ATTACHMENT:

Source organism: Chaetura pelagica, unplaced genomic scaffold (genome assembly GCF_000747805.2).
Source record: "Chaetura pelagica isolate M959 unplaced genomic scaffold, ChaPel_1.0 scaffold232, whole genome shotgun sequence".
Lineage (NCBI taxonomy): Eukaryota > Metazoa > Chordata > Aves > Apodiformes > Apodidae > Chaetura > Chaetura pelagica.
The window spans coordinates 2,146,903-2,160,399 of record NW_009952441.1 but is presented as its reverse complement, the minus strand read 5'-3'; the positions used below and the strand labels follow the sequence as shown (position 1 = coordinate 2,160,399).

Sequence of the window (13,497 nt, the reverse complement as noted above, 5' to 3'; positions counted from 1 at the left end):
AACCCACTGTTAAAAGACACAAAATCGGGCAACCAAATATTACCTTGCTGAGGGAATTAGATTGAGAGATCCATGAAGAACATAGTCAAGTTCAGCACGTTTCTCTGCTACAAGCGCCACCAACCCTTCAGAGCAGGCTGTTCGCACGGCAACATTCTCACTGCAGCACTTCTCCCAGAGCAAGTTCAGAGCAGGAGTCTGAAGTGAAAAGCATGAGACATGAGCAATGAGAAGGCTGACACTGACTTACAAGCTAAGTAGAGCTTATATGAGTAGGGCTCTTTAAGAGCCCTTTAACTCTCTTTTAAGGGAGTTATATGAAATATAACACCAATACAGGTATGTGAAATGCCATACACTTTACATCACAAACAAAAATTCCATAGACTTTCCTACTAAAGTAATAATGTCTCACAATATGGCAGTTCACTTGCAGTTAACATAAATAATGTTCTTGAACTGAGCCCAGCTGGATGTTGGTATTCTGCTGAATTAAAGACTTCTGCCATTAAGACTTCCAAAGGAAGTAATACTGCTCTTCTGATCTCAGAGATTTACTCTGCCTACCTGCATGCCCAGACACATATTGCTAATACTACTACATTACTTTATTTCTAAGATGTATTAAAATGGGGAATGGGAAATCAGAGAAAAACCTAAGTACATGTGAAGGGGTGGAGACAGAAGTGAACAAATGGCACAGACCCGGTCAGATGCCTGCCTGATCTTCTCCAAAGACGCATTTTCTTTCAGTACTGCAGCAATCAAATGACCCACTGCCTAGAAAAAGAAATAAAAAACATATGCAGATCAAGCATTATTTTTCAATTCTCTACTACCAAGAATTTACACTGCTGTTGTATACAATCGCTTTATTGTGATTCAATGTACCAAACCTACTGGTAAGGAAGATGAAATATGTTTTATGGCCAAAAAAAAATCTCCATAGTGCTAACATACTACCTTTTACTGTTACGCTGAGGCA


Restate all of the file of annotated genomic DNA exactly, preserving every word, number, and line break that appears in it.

Source organism: Chaetura pelagica, unplaced genomic scaffold (genome assembly GCF_000747805.2).
Source record: "Chaetura pelagica isolate M959 unplaced genomic scaffold, ChaPel_1.0 scaffold232, whole genome shotgun sequence".
Lineage (NCBI taxonomy): Eukaryota > Metazoa > Chordata > Aves > Apodiformes > Apodidae > Chaetura > Chaetura pelagica.
The window spans coordinates 2,146,903-2,160,399 of record NW_009952441.1 but is presented as its reverse complement, the minus strand read 5'-3'; the positions used below and the strand labels follow the sequence as shown (position 1 = coordinate 2,160,399).

Sequence of the window (13,497 nt, the reverse complement as noted above, 5' to 3'; positions counted from 1 at the left end):
AACCCACTGTTAAAAGACACAAAATCGGGCAACCAAATATTACCTTGCTGAGGGAATTAGATTGAGAGATCCATGAAGAACATAGTCAAGTTCAGCACGTTTCTCTGCTACAAGCGCCACCAACCCTTCAGAGCAGGCTGTTCGCACGGCAACATTCTCACTGCAGCACTTCTCCCAGAGCAAGTTCAGAGCAGGAGTCTGAAGTGAAAAGCATGAGACATGAGCAATGAGAAGGCTGACACTGACTTACAAGCTAAGTAGAGCTTATATGAGTAGGGCTCTTTAAGAGCCCTTTAACTCTCTTTTAAGGGAGTTATATGAAATATAACACCAATACAGGTATGTGAAATGCCATACACTTTACATCACAAACAAAAATTCCATAGACTTTCCTACTAAAGTAATAATGTCTCACAATATGGCAGTTCACTTGCAGTTAACATAAATAATGTTCTTGAACTGAGCCCAGCTGGATGTTGGTATTCTGCTGAATTAAAGACTTCTGCCATTAAGACTTCCAAAGGAAGTAATACTGCTCTTCTGATCTCAGAGATTTACTCTGCCTACCTGCATGCCCAGACACATATTGCTAATACTACTACATTACTTTATTTCTAAGATGTATTAAAATGGGGAATGGGAAATCAGAGAAAAACCTAAGTACATGTGAAGGGGTGGAGACAGAAGTGAACAAATGGCACAGACCCGGTCAGATGCCTGCCTGATCTTCTCCAAAGACGCATTTTCTTTCAGTACTGCAGCAATCAAATGACCCACTGCCTAGAAAAAGAAATAAAAAACATATGCAGATCAAGCATTATTTTTCAATTCTCTACTACCAAGAATTTACACTGCTGTTGTATACAATCGCTTTATTGTGATTCAATGTACCAAACCTACTGGTAAGGAAGATGAAATATGTTTTATGGCCAAAAAAAAATCTCCATAGTGCTAACATACTACCTTTTACTGTTACGCTGAGGCA